attend the office of the Sub-Registrar or Registrar within whose
jurisdictions the property is situated. He may even be out of the
country.  In the absence of any substantive provisions contained
in a parliamentary or legislative act, he cannot be refrained from
dealing with his property in any manner he likes.  Such statutory
interdict would be opposed to ones right of property as envisaged
under Article 300-A of the Constitution.
        On the touchstone of Article 300-A of the Constitution of
India, it is examined whether through Section 22-A of the Act, the
authorities are subverting adjudication and prohibiting registration
of a class of documents on assumption that the transaction is illegal.
The nature of right or a holding is firstly a fact in issue and on a
finding on this, issue of law is applied.
          The words prohibit from registration or prohibited from
registration under Section 22-A of the Act are interpreted/
construed.
              It is an established rule in interpretation/construction of a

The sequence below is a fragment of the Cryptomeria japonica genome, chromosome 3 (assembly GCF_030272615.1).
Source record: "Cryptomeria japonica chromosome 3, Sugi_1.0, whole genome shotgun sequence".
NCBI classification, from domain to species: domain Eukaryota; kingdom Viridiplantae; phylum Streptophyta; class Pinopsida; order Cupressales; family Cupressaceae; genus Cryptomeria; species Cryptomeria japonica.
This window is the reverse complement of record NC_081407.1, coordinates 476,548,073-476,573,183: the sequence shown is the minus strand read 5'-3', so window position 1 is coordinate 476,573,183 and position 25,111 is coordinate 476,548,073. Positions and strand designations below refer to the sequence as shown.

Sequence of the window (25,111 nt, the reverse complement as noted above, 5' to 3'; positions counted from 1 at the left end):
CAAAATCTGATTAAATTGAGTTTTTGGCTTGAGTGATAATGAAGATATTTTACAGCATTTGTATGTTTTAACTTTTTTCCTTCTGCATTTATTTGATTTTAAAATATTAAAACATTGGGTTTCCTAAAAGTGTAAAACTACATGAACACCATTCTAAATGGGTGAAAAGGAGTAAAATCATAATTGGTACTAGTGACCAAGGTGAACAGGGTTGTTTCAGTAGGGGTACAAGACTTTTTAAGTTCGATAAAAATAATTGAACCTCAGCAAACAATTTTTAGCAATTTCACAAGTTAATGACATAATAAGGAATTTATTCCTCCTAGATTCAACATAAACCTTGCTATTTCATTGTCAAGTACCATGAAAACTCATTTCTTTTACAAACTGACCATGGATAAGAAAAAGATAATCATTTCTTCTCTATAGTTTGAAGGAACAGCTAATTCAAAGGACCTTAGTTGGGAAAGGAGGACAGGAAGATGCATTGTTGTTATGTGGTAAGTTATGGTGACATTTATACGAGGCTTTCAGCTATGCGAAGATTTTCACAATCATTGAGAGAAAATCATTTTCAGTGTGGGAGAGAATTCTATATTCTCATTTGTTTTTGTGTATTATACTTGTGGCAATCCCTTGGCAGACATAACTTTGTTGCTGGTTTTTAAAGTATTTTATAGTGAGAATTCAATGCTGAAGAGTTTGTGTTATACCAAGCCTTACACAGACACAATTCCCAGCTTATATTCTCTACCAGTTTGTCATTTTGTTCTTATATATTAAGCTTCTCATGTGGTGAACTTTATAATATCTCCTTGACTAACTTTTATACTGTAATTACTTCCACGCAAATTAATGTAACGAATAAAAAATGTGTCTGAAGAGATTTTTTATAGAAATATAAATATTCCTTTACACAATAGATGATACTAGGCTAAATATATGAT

statute that the intention and the meaning of law are to be
ascertained by viewing the whole and every part of the Statute.
(See J.C.Colquhoun v. Henry Brooks ).
        In Vinod Kumar v. Narain Devi , the Court, while upholding
the High Courts power to entertain a revision against an order
refusing eviction under the Delhi Rent Control Act, on the ground
that an order for recovery of possession in Section 14-A means an
order on an application for recovery of possession, observed:
That of two constructions that one must be preferred which
would uphold the legal and constitutional validity of a
provision.
        In State of Gujarat v. Raman Lal , the Court, while holding
that a Panchayat service could be a State service observed:
A court ought not to interpret statutory provisions unless
compelled by their language, in such a manner as would
involve their unconstitutionality because the legislature is
presumed to enact a law which does not contravene the
Constitution.

        In State of Karnataka v. Hansa Corpn. , the Karnataka Tax on
entry into local areas for consumption, use or sale therein was
upheld under Articles 301 and 304(a) on this principle:
The court should, as far as possible, avoid any decision or
interpretation of a statutory provision, rule or bye-law which
would bring about the result of rendering the system
unworkable in practice.